Serious Eats: Talk
Perceived Food Passion vs. Actual Food Passion
Over the years, I've noticed inconsitencies with people's perceived passion and their actual passion concerning food.
You have the people who blog about food and watch Food Network all day long. They give recipes and suggestions to everyone they know, but they rarely ever cook at home themselves.
Some claim to have a superior palate than most and then you catch them say something truly stupid such as, "This tomato sauce is out of this world." ... when it's actually red pepper coulis.
Others will boast how cooking is the thing they do the best, yet they rely on jarred sauces and microwave their vegetables and blame it all on convenience. There's nothing wrong with convenience as long as you don't claim to be the best cook you know.
You'll have those people who try to tell you that you're preparing or cooking something the wrong way, but they are the first one's to clear their plates at the end of the night.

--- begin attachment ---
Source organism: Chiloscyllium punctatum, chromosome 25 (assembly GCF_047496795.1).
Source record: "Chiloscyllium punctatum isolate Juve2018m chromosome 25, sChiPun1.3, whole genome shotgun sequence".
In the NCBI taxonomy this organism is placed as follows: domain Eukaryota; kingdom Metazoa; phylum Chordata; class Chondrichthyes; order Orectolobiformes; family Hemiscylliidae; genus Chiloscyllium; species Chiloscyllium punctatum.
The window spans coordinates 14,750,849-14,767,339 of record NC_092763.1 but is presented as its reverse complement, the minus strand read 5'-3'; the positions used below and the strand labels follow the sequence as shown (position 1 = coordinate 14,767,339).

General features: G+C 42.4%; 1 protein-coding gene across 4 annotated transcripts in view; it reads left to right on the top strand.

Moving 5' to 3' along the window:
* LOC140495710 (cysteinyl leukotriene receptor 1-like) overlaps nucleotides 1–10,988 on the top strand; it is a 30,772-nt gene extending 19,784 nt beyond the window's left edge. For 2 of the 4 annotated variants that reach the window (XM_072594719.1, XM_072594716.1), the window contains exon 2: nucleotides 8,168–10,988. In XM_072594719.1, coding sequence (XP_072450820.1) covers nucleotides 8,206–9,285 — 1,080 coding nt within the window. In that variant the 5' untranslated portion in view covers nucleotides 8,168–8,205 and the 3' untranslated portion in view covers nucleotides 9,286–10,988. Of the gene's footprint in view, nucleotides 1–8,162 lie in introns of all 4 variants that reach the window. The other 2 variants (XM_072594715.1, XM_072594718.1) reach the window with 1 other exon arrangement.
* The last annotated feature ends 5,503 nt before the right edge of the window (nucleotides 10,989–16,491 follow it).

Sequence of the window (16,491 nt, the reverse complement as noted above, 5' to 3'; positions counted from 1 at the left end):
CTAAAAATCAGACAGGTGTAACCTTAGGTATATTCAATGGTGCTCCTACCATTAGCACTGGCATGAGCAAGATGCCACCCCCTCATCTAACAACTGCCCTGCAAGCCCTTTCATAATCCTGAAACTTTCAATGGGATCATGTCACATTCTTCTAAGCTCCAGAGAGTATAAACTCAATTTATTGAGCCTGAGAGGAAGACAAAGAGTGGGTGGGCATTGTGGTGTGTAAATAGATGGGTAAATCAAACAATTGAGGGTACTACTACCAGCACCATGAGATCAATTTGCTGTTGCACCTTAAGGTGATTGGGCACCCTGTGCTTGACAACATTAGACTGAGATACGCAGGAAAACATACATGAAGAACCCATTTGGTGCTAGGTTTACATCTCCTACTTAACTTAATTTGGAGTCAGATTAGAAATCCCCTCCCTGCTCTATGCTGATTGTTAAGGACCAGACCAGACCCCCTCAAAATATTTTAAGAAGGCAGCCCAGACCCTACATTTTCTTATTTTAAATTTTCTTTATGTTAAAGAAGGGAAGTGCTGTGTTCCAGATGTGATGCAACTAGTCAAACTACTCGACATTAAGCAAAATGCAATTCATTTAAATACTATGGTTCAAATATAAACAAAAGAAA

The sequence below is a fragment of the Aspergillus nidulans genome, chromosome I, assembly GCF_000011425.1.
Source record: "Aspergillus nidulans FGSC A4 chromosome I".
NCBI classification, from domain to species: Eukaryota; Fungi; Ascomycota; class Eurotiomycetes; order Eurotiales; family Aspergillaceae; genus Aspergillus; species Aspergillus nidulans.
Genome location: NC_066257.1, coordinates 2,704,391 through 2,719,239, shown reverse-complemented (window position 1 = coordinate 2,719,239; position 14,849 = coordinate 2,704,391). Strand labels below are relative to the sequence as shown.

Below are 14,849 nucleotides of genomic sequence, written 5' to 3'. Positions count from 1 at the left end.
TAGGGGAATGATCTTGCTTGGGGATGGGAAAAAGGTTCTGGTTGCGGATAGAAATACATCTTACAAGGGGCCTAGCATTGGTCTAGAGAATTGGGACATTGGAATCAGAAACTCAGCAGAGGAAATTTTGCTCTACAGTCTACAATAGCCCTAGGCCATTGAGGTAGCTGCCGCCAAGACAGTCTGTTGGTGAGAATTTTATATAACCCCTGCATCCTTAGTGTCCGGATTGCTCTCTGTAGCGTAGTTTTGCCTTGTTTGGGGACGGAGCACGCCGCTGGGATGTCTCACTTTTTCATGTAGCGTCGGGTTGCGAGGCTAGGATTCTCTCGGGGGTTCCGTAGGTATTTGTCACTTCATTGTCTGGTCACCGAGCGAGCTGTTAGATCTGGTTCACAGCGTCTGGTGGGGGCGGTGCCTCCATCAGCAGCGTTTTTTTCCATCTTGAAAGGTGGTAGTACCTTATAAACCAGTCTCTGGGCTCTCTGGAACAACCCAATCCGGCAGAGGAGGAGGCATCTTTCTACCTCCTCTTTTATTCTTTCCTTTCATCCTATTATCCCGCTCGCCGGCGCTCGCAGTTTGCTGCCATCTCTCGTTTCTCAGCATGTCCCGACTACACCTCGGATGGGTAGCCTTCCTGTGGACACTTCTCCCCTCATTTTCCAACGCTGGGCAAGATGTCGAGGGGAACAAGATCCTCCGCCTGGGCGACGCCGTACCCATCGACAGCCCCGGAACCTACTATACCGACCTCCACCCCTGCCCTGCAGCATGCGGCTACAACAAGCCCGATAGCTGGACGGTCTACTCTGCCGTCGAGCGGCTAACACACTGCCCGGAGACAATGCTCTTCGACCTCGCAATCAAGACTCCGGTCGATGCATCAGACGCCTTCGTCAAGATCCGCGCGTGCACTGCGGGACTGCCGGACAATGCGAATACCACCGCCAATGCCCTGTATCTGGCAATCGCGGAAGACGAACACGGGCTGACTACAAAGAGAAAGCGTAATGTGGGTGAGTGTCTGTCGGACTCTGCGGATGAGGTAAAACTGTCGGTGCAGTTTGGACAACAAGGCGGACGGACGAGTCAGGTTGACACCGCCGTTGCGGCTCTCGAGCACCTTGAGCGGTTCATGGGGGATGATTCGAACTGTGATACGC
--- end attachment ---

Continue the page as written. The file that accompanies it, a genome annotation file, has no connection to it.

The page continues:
There are even restaurateurs out there that name their restaurant something like, "The Fresh Grill" while the majority of their food is frozen, thawed in a microwave and cooked in the oven.
The problem in all of these situations is there are people out there who actually believe they are amazing cooks. Nothing you do or say will make them realize that maybe they need to brush up on their skills, their knowledge, or be more passionate because cooking is a personal thing. People will always think their way is best.
Now I'm not expecting everyone to be a Michelin-rated chef, but the hypocrisy I've noticed with some is really quite astonishing. How passionate are you about food? Does your perceived passion align with your actual passion? Do you know anyone, perhaps a mother-in-law :), who claims to be a great cook, but actually sucks big time?